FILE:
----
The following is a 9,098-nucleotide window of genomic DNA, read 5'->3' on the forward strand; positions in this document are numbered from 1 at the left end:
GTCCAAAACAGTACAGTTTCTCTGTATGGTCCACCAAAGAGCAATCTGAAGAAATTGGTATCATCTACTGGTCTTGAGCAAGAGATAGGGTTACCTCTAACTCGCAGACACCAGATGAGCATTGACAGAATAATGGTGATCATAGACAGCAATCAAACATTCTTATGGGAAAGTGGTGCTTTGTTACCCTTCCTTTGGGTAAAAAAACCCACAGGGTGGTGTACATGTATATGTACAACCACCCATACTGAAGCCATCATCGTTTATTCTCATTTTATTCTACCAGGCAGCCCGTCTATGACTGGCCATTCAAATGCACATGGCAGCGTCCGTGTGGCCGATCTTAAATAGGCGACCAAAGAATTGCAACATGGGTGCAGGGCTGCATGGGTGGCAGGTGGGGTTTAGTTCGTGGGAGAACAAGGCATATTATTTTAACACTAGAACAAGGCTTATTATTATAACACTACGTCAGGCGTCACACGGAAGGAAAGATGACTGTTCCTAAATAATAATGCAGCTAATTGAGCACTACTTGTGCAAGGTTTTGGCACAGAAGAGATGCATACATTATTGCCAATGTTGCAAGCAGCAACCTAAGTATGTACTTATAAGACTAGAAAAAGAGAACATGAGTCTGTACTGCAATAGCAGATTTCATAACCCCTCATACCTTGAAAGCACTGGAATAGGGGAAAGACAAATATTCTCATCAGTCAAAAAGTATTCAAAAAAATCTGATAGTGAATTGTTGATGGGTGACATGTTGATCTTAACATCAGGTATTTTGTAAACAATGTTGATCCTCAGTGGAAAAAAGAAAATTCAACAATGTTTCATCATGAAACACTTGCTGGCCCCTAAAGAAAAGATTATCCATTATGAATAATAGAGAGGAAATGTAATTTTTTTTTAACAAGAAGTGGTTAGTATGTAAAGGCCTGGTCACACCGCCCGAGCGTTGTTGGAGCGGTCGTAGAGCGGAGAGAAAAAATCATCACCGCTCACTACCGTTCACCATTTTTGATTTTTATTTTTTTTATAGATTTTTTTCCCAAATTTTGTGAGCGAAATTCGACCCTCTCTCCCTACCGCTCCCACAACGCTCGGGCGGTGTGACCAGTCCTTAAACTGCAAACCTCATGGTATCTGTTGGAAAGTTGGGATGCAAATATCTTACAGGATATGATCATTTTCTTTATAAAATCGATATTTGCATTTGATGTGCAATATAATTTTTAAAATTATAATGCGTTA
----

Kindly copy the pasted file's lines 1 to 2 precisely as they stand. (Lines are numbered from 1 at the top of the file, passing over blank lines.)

The following is a 9,098-nucleotide window of genomic DNA, read 5'->3' on the forward strand; positions in this document are numbered from 1 at the left end:
GTCCAAAACAGTACAGTTTCTCTGTATGGTCCACCAAAGAGCAATCTGAAGAAATTGGTATCATCTACTGGTCTTGAGCAAGAGATAGGGTTACCTCTAACTCGCAGACACCAGATGAGCATTGACAGAATAATGGTGATCATAGACAGCAATCAAACATTCTTATGGGAAAGTGGTGCTTTGTTACCCTTCCTTTGGGTAAAAAAACCCACAGGGTGGTGTACATGTATATGTACAACCACCCATACTGAAGCCATCATCGTTTATTCTCATTTTATTCTACCAGGCAGCCCGTCTATGACTGGCCATTCAAATGCACATGGCAGCGTCCGTGTGGCCGATCTTAAATAGGCGACCAAAGAATTGCAACATGGGTGCAGGGCTGCATGGGTGGCAGGTGGGGTTTAGTTCGTGGGAGAACAAGGCATATTATTTTAACACTAGAACAAGGCTTATTATTATAACACTACGTCAGGCGTCACACGGAAGGAAAGATGACTGTTCCTAAATAATAATGCAGCTAATTGAGCACTACTTGTGCAAGGTTTTGGCACAGAAGAGATGCATACATTATTGCCAATGTTGCAAGCAGCAACCTAAGTATGTACTTATAAGACTAGAAAAAGAGAACATGAGTCTGTACTGCAATAGCAGATTTCATAACCCCTCATACCTTGAAAGCACTGGAATAGGGGAAAGACAAATATTCTCATCAGTCAAAAAGTATTCAAAAAAATCTGATAGTGAATTGTTGATGGGTGACATGTTGATCTTAACATCAGGTATTTTGTAAACAATGTTGATCCTCAGTGGAAAAAAGAAAATTCAACAATGTTTCATCATGAAACACTTGCTGGCCCCTAAAGAAAAGATTATCCATTATGAATAATAGAGAGGAAATGTAATTTTTTTTTAACAAGAAGTGGTTAGTATGTAAAGGCCTGGTCACACCGCCCGAGCGTTGTTGGAGCGGTCGTAGAGCGGAGAGAAAAAATCATCACCGCTCACTACCGTTCACCATTTTTGATTTTTATTTTTTTTATAGATTTTTTTCCCAAATTTTGTGAGCGAAATTCGACCCTCTCTCCCTACCGCTCCCACAACGCTCGGGCGGTGTGACCAGTCCTTAAACTGCAAACCTCATGGTATCTGTTGGAAAGTTGGGATGCAAATATCTTACAGGATATGATCATTTTCTTTATAAAATCGATATTTGCATTTGATGTGCAATATAATTTTTAAAATTATAATGCGTTA